Morning Links: 18 August 2008

LP to the UK, local auto action sold, and more...
Aug 17, 2008 9:03 PM

Urban League names new CEO

Nonprofit picks former Meharry manager
Aug 15, 2008 3:02 PM

Planning commission passes on May decision

Deferral leads to different interpretations from backers, opponents
Aug 14, 2008 7:58 PM

Crafton turns in signatures for English Only

Plastic storage bins accompanied by bundle of hate mail
Aug 14, 2008 1:16 PM

Giarratana reaches out to Dean on Bells Bend

Sends letter to mayor saying bridge will be privately funded
Aug 14, 2008 12:30 PM

Permit Patrol: 14 August 2008

Holiday Inn set for Opryland area, medical makeover near Centennial, overhaul for East Precinct, and more...
Aug 13, 2008 9:25 PM

Nashville shortlisted in women's Final Four bid

Up against Dallas, Denver, Indy and four other cities
Aug 13, 2008 3:43 PM

Crafton proposes interpreter fee for non-English speakers

Bill would require all Metro bodies to charge for translations
Aug 13, 2008 3:34 PM

Crafton to deliver English Only signatures Thursday

Initiative tops threshold for November ballot
Aug 13, 2008 11:13 AM

Messing With Texas: Seibert Leaves Think Tank For Internet Startup

Journalist turned think-tanker, Trent "Sweet Tea" Seibert, is turning journalist yet again. The former Tennessean reporter and WKRN investigative journalist who teamed up more than a year ago with the libertarian Tennessee Center For Policy Research to serve as their Director of Government Accountability has departed that organization and the Music City for the home of the Astrodome. Seibert, with the help of some as yet unnamed benefactors, has started Texas Watchdog described on its new website as "a news Web site and training center that scrutinizes the actions of government agencies, bureaucracies and politicians in Texas." While he was loathe to leave Nashville, Seibert felt the opportunity to strike out on his own was too good to pass up. "Leaving Nashville will be the toughest part. I love this town. It’s a heckuva town. I’ll miss working with Drew [Johnson] and with TCPR. There was a free-wheeling spirit there. We were fighting for a lot of good things: better open records, a more transparent government, more government accountability to residents – the kinds of things I fought for as a journalist," Seibert tells Post Politics. "But I want to get back into journalism, and this is a phenomenal opportunity to do exactly that, as well as work with two journalists that I greatly respect." Indeed, Seibert is not alone in this venture and the names of his associates and fellow board members will not be unfamiliar to Tennessee media watchers. Lee Ann O'Neal, formerly of the Tennessean as well as the Asheville (N.C.) Citizen-Times, is on the team as City Editor. Also on board is currrent Tennessean Government Editor Jennifer Peebles. The 14 year Tennessean veteran and Vandy grad, however, cannot be chalked up as just the latest statistic in the mass exodus from 1100 Broadway. Peebles has no intention of leaving her day job. The powers that be at the Tennessean are fully apprised of her involvement in the new organization and bestowed their blessing on her activities. Peebles role with Watchdog will be chiefly an advisory one as her former Tennessean colleagues do most of the grunt work on the ground in Texas. "I am very excited to be part of Texas Watchdog, even though Trent and Lee Ann are really doing all the work," Peebles explains, "I think two full-time employees is about all our little startup nonprofit is going to handle. I have the greatest respect for Trent and Lee Ann -- God bless 'em, they have taken a leap of faith and are truly putting their whole lives into making this work. Leaving your job (and your health insurance) to move to another state is a big leap. They've really put their whole lives into it." As its website indicates, the new organization is not only seeking to fill a void in investigative journalism Seibert has seen develop as traditional news organizations cut staff and resources, Texas Watchdog has an evangelical mission as well. "Our organizational model is a newsroom – that teaches. We’re bringing in bloggers, citizen journalists, journalists from small papers – frankly, anyone that wants to walk through the door. We train them and they produce for our website where we will break news. They leave with the skills of a journalist so they can dig up original content for their own blogs/jobs/desire to fight city hall," explains Seibert. So why Texas? Trent breaks it down. "Texas is a place that people nationally look to see what works and then they duplicate it in their states. (California would have been another logical choice, in that regard.) And Houston is chock full of entrepreneurs. We’re hoping to tap into that community for ideas/cash/support, etc." Seibert tells Post Politics. "If it works in Texas, it can work anywhere in the US. And with journalism going the way it is, I think we need more organizations like this in every city in America." Texas Watchdog is an independent, nonpartisan corporation currently seeking nonprofit 501(c)3 status. Apply to work with Trent here. SEE ALSO: Trent on YouTube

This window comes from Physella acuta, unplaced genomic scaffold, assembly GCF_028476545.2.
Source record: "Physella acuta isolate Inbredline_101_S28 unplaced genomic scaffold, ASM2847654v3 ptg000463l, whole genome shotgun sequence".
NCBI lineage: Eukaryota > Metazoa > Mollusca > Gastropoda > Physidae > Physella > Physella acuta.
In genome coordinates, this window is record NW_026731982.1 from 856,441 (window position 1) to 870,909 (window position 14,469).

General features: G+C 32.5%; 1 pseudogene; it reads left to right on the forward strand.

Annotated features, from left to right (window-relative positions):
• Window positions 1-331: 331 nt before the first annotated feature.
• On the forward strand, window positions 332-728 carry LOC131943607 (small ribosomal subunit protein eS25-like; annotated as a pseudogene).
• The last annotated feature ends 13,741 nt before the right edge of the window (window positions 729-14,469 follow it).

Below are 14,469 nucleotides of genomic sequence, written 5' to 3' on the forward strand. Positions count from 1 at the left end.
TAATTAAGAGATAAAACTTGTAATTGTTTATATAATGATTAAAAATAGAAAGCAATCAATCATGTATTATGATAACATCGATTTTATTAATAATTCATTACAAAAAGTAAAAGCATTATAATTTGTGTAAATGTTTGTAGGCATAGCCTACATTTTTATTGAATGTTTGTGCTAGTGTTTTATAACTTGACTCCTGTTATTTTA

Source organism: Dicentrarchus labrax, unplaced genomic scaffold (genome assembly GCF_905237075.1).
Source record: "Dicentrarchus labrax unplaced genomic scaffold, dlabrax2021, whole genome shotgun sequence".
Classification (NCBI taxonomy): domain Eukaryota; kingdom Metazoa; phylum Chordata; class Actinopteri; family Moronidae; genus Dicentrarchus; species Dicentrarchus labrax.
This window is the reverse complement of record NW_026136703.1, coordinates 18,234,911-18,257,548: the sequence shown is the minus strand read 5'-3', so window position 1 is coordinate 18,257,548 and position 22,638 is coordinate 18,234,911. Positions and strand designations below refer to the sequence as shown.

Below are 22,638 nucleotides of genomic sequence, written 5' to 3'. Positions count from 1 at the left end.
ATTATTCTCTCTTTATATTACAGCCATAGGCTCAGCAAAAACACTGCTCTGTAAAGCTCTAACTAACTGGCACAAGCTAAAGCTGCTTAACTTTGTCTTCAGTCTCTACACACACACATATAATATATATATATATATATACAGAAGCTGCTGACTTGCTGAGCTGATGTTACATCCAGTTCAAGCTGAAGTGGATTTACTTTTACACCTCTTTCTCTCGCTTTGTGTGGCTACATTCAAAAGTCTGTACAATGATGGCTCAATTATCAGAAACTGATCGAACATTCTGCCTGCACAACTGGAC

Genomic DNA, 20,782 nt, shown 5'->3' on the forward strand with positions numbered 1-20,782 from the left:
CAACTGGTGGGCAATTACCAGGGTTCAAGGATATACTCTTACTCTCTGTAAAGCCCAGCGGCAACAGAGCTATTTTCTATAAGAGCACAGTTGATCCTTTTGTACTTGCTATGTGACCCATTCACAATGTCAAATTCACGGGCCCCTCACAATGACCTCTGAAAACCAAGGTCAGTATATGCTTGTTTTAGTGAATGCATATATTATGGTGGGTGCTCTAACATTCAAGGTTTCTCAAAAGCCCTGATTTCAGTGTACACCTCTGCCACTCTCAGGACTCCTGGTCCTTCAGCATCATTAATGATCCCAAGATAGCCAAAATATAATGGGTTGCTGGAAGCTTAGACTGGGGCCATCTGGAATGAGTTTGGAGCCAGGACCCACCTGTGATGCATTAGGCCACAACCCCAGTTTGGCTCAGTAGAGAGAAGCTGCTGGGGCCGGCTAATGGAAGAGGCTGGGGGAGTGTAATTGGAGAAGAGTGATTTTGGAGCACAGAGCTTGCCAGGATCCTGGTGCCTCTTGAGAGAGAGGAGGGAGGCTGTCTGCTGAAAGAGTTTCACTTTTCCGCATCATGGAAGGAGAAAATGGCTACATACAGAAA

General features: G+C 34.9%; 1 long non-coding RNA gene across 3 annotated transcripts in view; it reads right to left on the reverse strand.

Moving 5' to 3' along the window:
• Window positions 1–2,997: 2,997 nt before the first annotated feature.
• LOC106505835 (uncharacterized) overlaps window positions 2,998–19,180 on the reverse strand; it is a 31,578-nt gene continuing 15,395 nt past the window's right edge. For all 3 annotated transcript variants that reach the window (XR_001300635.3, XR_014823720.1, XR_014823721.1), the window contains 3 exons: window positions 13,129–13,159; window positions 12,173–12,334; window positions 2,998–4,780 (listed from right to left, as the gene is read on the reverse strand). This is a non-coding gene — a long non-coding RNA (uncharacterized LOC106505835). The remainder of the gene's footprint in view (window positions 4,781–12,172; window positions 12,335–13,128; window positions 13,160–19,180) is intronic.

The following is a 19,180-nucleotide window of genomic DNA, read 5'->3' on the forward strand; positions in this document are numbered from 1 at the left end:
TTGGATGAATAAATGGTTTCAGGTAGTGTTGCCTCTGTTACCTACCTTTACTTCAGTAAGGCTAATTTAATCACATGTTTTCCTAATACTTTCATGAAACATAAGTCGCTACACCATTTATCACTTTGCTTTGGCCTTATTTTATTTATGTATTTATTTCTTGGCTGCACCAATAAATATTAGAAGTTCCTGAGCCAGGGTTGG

Aug 12, 2008 8:01 AM